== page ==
Immigration and Higher Education Policy
As Chair of the San José State University Political Action and Legislative Committee, I had the honor of working with State Asm. Ash Kalra and members of the 2017 and 2018 California State Legislature on Assembly Bill 21, which makes substantial changes to current statute that requires any private college or university in receipt of state funds to have procedures in place to protect immigrant communities from unlawful or otherwise predatory actions. Assembly Bill 21 was one of multiple pieces of legislation responding to the rights and protections of immigrant communities in the wake of the 2016 presidential election.
Selected publications and briefs from this project:
López, P.D. (under review). Legislating Safe “Sanctuary” Spaces: State’s Rights and the Politics of Prioritizing Immigrant Communities in Higher Education Policy.
Public postsecondary education: Access to Higher Education for Every Student. Invited Testimony for Assembly Bill 21, before the California State Legislature’s Senate Judiciary Committee, July 11, 2017, Sacramento, CA.
Public postsecondary education: Access to Higher Education for Every Student. Invited Testimony for Assembly Bill 21, before the California State Legislature’s Assembly Committee on Higher Education, March 28, 2017, Sacramento, CA.
The Latina/o Education Task Force
On October 19, 2013, I was appointed by the Texas’ Mexican American Legislative Caucus (MALC) and Senate Hispanic Caucus (SHC) to serve as the Primary Investigator and Co-Chair of the Latina/o Education Task Force. This Task Force was given the task to develop frameworks for state-level policy agendas in Public and Higher Education, and on July 9, 2014 released “A Latina/o K-12 and Higher Education Policy Agenda in Texas.”
The Agenda reflects the contributions of 70 local, state, and national participant organizations and nearly 200 individuals—128 of which are proud Texas bilingual teachers. Over the course of six months, these organizations took part in a collective process focused on advancing a much-needed paradigm shift in state-level policy and political engagement.
Selected publications and briefs from this project:
López, P.D. & Moreno, C. (2014). A Latina/o K-12 and Higher Education Policy Agenda in Texas. Austin, TX: Senate Hispanic Caucus and Mexican American Legislative Caucus Latina/o Education Task Force.
López, P.D. (2015). Policy Brief on Senate Bill 161: Relating to a study regarding the costs of educating students of limited English proficiency in public schools. Austin, TX: SHC-MALC Latina/o Education Task Force. April 28, 2015.
López, P.D. (2015). Policy Brief on House Bill 3671: Relating to the public school finance system. Austin, TX: SHC-MALC Latina/o Education Task Force. March 16, 2015.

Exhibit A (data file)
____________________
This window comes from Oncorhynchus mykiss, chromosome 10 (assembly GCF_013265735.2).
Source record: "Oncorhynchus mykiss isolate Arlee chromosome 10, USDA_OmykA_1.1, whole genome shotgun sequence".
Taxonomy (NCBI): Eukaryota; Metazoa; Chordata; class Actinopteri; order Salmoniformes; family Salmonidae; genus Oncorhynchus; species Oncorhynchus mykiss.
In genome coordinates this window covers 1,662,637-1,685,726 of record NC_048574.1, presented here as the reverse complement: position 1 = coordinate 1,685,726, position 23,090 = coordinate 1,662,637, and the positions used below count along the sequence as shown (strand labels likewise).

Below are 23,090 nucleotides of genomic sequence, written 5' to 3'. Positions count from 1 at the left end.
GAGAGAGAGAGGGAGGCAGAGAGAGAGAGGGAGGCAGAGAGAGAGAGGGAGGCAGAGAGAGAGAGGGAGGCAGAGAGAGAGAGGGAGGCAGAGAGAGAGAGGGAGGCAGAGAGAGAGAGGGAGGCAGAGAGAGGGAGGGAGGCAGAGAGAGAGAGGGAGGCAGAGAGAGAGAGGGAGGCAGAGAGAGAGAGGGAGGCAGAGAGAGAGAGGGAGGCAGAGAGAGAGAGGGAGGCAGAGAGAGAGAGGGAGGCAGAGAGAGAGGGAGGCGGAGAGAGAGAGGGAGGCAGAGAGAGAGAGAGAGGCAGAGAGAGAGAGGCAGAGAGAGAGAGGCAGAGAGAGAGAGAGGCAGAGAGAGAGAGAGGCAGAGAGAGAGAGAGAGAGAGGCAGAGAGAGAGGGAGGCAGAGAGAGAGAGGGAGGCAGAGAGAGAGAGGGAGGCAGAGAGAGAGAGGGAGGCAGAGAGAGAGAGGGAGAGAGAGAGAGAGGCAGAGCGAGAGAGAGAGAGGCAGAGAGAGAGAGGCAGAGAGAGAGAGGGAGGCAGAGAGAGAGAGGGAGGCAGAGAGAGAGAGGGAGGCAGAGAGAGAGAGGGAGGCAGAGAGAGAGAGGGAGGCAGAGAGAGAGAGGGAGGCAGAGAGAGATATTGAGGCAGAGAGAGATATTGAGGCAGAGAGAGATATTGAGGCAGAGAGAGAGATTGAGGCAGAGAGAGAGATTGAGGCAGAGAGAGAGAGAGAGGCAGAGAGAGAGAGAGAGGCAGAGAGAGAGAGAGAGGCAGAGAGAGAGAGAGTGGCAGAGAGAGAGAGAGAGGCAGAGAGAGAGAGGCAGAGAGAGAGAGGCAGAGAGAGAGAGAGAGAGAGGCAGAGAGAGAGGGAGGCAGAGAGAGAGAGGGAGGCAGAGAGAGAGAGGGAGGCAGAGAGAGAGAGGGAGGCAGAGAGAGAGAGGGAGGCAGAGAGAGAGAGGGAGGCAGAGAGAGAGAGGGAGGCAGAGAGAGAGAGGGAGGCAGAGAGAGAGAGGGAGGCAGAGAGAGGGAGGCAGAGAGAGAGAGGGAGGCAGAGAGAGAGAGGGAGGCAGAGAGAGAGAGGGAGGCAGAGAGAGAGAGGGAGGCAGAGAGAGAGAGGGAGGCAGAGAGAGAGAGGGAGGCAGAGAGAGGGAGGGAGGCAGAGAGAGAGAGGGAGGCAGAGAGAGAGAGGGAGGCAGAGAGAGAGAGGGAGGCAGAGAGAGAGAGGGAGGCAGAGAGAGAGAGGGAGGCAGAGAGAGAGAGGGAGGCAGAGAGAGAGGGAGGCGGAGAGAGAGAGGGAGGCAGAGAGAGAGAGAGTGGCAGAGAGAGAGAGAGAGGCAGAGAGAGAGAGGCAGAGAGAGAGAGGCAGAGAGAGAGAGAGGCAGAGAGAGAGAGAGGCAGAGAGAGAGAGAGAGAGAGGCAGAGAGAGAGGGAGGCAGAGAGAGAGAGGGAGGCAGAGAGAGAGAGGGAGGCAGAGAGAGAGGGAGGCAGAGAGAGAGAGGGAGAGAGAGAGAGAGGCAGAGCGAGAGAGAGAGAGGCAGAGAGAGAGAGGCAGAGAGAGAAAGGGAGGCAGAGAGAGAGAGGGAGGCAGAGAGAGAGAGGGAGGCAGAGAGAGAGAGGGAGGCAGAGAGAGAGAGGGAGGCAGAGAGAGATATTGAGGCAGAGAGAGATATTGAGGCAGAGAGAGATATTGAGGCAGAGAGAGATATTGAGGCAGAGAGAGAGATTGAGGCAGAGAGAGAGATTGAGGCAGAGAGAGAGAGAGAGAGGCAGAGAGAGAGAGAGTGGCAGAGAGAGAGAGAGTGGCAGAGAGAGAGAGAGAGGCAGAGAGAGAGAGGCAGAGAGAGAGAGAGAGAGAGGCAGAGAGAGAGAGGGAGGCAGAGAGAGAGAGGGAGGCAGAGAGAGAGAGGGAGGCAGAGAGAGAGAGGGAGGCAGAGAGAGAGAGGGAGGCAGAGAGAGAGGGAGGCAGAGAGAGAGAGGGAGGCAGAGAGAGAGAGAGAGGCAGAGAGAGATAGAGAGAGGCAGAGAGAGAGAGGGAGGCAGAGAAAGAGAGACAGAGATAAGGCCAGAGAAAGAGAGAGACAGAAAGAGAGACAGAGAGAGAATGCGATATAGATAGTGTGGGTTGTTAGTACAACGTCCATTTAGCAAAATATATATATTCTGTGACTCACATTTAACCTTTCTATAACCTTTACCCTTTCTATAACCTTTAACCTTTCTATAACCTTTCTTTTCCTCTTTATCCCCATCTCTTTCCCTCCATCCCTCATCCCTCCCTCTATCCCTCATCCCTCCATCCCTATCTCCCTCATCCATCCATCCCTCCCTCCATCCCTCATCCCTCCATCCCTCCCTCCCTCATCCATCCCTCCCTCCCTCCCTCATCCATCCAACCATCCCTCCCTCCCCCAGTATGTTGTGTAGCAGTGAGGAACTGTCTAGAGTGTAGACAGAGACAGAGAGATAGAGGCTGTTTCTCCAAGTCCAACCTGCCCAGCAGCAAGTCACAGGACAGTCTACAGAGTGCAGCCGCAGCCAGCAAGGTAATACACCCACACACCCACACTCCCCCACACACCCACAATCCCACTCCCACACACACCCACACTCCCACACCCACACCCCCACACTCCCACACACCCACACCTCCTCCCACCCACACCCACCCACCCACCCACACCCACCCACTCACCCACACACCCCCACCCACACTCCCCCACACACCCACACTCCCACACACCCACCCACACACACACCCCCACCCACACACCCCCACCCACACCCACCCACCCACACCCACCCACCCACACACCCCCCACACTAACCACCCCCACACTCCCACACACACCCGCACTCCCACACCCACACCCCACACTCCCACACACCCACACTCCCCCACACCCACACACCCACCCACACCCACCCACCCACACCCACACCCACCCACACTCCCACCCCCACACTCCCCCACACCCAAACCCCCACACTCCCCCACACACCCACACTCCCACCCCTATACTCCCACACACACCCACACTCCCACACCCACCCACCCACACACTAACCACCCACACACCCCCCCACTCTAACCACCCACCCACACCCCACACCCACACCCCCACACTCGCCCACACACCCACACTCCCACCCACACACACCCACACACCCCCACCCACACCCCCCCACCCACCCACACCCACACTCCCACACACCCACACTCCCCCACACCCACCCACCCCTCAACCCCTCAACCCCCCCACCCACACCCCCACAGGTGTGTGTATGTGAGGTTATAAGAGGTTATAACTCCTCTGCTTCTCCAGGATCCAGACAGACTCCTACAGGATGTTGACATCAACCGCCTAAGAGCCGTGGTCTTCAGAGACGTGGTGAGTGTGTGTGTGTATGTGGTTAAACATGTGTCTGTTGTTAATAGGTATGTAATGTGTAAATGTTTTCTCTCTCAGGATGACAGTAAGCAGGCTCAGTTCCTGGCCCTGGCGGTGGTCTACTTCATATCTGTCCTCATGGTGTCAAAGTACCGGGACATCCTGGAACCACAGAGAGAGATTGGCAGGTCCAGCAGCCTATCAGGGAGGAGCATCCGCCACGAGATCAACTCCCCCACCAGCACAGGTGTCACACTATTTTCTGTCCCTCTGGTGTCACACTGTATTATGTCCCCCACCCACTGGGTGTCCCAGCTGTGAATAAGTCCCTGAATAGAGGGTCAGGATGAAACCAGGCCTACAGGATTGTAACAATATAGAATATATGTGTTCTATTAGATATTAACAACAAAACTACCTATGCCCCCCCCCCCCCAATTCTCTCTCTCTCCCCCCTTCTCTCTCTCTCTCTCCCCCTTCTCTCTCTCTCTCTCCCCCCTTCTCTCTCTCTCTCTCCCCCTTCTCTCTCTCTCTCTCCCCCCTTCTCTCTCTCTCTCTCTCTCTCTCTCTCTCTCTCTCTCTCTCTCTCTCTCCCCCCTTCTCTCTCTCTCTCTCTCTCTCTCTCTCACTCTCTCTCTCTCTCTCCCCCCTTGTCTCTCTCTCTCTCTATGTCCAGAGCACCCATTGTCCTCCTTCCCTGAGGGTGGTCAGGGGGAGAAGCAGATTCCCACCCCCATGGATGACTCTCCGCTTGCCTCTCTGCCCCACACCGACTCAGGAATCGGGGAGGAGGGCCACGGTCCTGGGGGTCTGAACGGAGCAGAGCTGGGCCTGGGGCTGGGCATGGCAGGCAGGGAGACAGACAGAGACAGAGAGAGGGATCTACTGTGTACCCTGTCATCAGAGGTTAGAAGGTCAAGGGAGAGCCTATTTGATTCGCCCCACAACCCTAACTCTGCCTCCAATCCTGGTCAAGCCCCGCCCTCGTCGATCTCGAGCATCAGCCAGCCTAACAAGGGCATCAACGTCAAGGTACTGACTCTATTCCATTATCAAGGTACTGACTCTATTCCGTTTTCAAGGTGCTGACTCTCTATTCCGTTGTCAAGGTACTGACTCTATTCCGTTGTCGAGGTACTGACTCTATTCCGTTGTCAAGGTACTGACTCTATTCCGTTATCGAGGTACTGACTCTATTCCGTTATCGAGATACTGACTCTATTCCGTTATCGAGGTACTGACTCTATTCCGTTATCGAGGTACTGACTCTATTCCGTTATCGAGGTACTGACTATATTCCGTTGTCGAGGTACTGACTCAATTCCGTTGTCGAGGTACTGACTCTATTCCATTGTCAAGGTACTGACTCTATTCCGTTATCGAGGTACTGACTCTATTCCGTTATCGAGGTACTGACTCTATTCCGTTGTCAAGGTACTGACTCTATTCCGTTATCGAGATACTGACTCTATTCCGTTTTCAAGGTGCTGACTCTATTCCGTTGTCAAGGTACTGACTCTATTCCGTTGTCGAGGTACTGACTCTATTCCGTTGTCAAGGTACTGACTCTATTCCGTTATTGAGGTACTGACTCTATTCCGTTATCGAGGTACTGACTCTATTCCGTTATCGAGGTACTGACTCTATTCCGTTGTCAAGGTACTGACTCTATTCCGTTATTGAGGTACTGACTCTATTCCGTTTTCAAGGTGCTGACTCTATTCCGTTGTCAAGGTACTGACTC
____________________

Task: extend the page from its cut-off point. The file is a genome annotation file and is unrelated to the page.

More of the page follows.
López, P.D. (2015). Policy Brief on Senate Bill 149: Relating to alternative methods for satisfying certain public high school graduation requirements, including the use of individual graduation committees. Austin, TX: SHC-MALC Latina/o Education Task Force. February 19, 2015.
López, P.D. (2013, September 30). “Texas Latinos and the Politics of Change.” Huffington Post, Latino Voices. http://www.huffingtonpost.com/patricia-d-lapez/texas-latinos_b_4017945.html
The Political Construction of Texas’ Lone STAAR System of Accountability and College Readiness
My dissertation titled, “The Process of Becoming: The Political Construction of Texas’ Lone STAAR System of Accountability and College Readiness” (López, 2012) was a three-year ethnographic study (2008-2011) that focused on whose knowledge informed the construction of STAAR (and whose knowledge did not), the forms of agency exerted by various political actors, and how agency changed over time. The dissertation study was extended to include a third legislative session, and a five-year longitudinal analysis (2008-2013). Among my findings, I reveal how political practices subvert the legislative process, and consequently educational equity in the wake of massive anti-testing outrage, unprecedented budget cuts, and a political climate riddled with anti-Latino/anti-immigrant sentiment. This insiders glimpse of power and the various aspects involved in state-level policymaking has also been used to educate and incite political engagement among numerous communities in the fight for education in Texas, including the Mexican American Legal Defense and Education Fund (MALDEF), who in part used my study to win a recent Edgewood Independent School District et al. v The Texas Education Agency school finance litigation following the 2011 legislative session. My research has informed numerous policy debates in the Texas State Legislature, State Board of Education, as well as local-level decision making processes.
Selected publications from this project:
López, P.D. (2016). Latina differential consciousness and race-gendering in Texas’ legislative process. In S. Navarro, S. Hernández & L. Navarro, Latinas in Politics: Changing and Embracing Political Tradition. New York, NY: Lexington Books.
López, P.D., Valenzuela, A. & García, E. (2011). The Critical Ethnography of Public Policy for Social Justice. Companion to the Anthropology of Education.
López, P.D. (2012). The Process of Becoming: The Political Construction of Texas’ Lone STAAR System of Accountability and College Readiness. University of Texas at Austin: Dissertation.
López, P.D. (2011). Deconstructing the Interdisciplinary in Policy: Critical Education Policy Analysis, Social Justice, and the Politics of Urgency. University of Texas at Austin: Unpublished Doctoral Specialization Paper.
Also see my public scholarship for policy briefs and testimonies.